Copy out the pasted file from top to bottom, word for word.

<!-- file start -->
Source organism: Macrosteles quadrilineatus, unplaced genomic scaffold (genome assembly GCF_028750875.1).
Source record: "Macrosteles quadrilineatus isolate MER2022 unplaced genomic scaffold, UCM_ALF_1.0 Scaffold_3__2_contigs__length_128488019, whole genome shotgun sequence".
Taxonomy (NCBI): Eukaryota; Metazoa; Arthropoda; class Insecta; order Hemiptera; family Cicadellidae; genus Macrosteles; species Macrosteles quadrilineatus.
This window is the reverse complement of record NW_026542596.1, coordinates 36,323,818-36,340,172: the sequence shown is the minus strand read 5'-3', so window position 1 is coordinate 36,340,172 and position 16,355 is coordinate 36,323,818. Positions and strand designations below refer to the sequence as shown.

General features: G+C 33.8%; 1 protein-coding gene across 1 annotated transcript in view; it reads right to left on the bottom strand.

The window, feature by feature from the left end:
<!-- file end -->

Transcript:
Source organism: Macrosteles quadrilineatus, unplaced genomic scaffold (genome assembly GCF_028750875.1).
Source record: "Macrosteles quadrilineatus isolate MER2022 unplaced genomic scaffold, UCM_ALF_1.0 Scaffold_3__2_contigs__length_128488019, whole genome shotgun sequence".
Taxonomy (NCBI): Eukaryota; Metazoa; Arthropoda; class Insecta; order Hemiptera; family Cicadellidae; genus Macrosteles; species Macrosteles quadrilineatus.
This window is the reverse complement of record NW_026542596.1, coordinates 36,323,818-36,340,172: the sequence shown is the minus strand read 5'-3', so window position 1 is coordinate 36,340,172 and position 16,355 is coordinate 36,323,818. Positions and strand designations below refer to the sequence as shown.

General features: G+C 33.8%; 1 protein-coding gene across 1 annotated transcript in view; it reads right to left on the bottom strand.

The window, feature by feature from the left end: